Stella Creasy sees today’s announcement that the government does want to cap the cost of payday loan credit as a recognition that Labour was right to campaign on this issue and that consumers are suffering as a result of the current arrangements. But listen again to George Osborne’s Today interview and you’ll note another recognition: that Ed Miliband and colleagues are enjoying some success when they talk about markets not working for consumers. listen to ‘George Osborne on payday lending: ‘We’re stepping in where government needs to step in’’ on Audioboo

‘Stella Greasy’ and the enterprising Minister for Enterprise

It’s been a mixed day for two of the pushiest MPs of the 2010 intake. Widely tipped for great things (usually by himself), Tory Matt Hancock has climbed another step of the ladder by becoming a minister of state. The former Osborne apparatchik has been appointed Minister for Enterprise, which may reflect his enterprising spirit. Asked recently where he got his ghastly watch (pictured above), Hancock replied: ‘from a pawn shop’. How very ‘in touch’. No such luck for Hancock’s ambitious equivalent on the Labour benches. Stella Creasy was expected to be promoted to the Shadow Cabinet. Some of her colleagues will be celebrating the fact she has missed out:

Making the loan companies pay

Will Parliament soon decide to clamp down on payday loans? The controversial firms, offering ultra-high interest short-term loans, have proliferated on high streets and across the Web, utilising crafty advertising to make them appear far less dangerous than the 4,000 per cent APR would imply. Our Campaigner of the Year, Stella Creasy MP, has been fighting for legislation to regulate the firms, after witnessing the consequences of the 17 payday loan businesses in her consistency. Ahead of a crucial Commons vote on her proposals to regulate the firms, polling by ComRes has given her a boost, with strong support inside and out of Parliament for action on the matter. MPs and public are for once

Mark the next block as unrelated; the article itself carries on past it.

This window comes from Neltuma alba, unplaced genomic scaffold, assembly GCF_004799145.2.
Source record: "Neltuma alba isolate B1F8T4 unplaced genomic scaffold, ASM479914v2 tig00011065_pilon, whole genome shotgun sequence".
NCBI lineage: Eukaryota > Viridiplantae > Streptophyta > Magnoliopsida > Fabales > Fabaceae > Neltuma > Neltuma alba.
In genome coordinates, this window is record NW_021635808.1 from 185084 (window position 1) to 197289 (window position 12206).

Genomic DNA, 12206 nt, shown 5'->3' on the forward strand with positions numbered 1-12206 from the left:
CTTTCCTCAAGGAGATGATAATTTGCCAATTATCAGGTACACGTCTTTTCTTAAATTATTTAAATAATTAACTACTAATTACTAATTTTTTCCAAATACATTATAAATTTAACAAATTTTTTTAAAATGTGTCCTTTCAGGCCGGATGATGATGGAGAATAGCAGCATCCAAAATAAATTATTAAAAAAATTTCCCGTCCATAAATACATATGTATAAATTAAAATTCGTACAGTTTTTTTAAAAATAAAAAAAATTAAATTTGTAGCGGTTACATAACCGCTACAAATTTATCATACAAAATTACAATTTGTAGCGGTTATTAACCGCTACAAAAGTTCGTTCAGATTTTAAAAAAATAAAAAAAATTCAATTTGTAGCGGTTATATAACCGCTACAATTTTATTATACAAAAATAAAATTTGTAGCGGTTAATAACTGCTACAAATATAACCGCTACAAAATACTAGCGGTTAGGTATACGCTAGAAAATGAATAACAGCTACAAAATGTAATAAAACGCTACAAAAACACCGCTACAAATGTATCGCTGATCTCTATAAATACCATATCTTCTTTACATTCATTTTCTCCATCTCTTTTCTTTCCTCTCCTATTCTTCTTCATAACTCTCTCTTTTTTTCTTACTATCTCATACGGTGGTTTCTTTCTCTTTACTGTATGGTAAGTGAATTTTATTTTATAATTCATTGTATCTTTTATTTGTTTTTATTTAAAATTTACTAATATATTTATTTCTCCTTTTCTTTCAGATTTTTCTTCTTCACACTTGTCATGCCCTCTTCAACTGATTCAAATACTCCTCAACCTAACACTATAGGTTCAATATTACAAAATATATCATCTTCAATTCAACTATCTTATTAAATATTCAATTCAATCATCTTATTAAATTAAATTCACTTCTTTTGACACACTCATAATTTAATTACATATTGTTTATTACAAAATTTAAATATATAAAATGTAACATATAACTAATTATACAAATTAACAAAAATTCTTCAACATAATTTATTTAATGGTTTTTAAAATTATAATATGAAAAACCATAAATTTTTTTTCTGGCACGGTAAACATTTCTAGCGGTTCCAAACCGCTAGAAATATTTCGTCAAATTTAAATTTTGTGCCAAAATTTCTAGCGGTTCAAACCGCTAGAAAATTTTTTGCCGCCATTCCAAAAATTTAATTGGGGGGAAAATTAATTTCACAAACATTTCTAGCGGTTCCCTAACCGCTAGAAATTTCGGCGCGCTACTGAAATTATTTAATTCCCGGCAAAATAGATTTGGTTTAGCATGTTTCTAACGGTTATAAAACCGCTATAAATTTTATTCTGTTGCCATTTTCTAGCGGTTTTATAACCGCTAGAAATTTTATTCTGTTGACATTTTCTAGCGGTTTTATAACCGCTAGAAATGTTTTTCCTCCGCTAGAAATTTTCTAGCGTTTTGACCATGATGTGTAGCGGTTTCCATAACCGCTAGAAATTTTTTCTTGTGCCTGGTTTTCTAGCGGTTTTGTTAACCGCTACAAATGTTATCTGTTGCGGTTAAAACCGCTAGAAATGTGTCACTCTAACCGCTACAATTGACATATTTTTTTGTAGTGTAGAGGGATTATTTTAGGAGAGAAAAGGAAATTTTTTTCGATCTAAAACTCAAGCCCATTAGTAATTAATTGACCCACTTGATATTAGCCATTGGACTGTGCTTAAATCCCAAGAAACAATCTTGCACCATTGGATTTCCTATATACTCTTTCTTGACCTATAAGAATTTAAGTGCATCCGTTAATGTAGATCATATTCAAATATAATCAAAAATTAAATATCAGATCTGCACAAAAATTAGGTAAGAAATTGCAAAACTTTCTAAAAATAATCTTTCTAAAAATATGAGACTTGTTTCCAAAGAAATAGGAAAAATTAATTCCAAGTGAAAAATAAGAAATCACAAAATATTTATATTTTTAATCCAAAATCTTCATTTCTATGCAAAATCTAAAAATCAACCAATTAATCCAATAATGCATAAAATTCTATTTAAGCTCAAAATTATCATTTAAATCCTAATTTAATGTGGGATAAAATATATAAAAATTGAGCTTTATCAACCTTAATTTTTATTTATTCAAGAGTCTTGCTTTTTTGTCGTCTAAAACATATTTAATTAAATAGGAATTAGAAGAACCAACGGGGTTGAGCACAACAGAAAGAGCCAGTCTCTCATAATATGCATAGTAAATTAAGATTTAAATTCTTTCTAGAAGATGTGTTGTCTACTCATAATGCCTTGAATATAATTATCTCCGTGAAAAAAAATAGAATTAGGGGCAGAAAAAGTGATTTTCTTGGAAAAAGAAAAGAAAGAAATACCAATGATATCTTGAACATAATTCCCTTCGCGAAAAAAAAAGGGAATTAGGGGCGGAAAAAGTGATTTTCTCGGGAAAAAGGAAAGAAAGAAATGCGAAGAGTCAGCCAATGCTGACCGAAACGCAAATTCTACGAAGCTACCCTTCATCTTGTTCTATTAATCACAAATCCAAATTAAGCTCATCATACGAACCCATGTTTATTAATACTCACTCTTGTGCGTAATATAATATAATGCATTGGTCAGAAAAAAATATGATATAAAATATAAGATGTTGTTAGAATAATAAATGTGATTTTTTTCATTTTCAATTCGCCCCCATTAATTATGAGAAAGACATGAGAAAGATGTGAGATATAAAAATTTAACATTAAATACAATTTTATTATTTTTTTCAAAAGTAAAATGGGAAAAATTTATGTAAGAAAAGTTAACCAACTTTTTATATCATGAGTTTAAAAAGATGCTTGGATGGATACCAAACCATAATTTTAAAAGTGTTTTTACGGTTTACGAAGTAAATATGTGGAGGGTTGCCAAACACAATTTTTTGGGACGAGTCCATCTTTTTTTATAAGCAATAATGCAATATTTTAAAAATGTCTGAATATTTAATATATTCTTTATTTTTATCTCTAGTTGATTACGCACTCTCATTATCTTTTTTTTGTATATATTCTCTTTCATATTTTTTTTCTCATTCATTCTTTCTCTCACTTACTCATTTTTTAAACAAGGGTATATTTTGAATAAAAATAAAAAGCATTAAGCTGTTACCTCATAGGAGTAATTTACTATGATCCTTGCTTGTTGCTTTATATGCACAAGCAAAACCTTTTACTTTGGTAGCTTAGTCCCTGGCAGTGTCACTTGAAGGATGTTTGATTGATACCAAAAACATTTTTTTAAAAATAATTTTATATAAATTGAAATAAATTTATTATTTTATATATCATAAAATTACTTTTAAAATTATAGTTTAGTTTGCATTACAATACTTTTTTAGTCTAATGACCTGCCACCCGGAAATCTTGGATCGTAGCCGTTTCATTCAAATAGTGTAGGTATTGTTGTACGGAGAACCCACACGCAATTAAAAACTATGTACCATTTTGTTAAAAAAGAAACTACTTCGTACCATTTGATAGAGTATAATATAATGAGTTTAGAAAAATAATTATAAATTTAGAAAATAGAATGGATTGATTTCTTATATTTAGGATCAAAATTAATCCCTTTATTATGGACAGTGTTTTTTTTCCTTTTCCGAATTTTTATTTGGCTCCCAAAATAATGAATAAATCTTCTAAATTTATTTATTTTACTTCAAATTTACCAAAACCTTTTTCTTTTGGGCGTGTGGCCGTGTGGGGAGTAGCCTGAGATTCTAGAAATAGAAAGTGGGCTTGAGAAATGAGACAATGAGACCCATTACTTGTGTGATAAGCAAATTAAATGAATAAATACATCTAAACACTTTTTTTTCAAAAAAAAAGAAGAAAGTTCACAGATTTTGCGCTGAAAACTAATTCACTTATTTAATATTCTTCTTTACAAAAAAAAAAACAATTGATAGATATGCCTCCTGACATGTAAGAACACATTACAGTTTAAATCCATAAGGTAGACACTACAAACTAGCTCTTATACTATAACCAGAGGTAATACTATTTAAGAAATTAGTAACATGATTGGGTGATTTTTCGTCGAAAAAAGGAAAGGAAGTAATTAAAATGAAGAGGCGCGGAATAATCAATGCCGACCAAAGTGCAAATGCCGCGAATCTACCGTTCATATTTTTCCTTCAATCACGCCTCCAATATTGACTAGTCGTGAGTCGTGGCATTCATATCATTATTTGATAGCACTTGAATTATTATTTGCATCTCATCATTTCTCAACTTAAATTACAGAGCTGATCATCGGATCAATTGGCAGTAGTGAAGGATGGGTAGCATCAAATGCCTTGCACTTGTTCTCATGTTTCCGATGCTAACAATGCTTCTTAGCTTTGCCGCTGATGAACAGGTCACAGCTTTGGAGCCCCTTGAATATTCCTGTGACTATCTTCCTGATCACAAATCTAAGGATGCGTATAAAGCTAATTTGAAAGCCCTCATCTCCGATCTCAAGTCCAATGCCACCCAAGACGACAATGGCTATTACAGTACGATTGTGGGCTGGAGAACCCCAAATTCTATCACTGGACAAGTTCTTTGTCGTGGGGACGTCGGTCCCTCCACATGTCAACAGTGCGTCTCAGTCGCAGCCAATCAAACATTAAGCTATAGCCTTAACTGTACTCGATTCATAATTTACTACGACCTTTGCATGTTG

Raab’s early hits

The Commons will debate the UK’s controversial extradition treaty with the US and the European Arrest Warrant later today. The debate has been brought by Dominic Raab MP. He was on the Today programme this morning, explaining that he wanted to introduce a ‘forum clause’ to the UK-US treaty. Forum is a principle that could apply in cross-border cases like Gary McKinnon’s, which Raab has been championing. Raab wants to end the ‘sort of haggling between prosecutors behind closed doors’ that governs extraditions at present, and reform the process by placing it before open court in Britain. He argues that numerous other countries enjoy such an arrangement with the US,

Rehsuffle rumours

Those now leaving Liverpool are indulging in some shadow Cabinet reshuffle speculation. This chatter has been sparked both by the fact that Miliband has now abolished shadow Cabinet election and by how many of the media rounds in the past few days have been done by members of the 2010 intake notably Stella Creasy, Chuka Umanna and Rachel Reeves. Expect them to be in line for rapid promotion. To make way for them, some of the under-performing members of the shadow Cabinet will have to be sacked. One name touted as being in the frame is John Healey, the health spokesman. Healey has long infuriated some in the leader’s office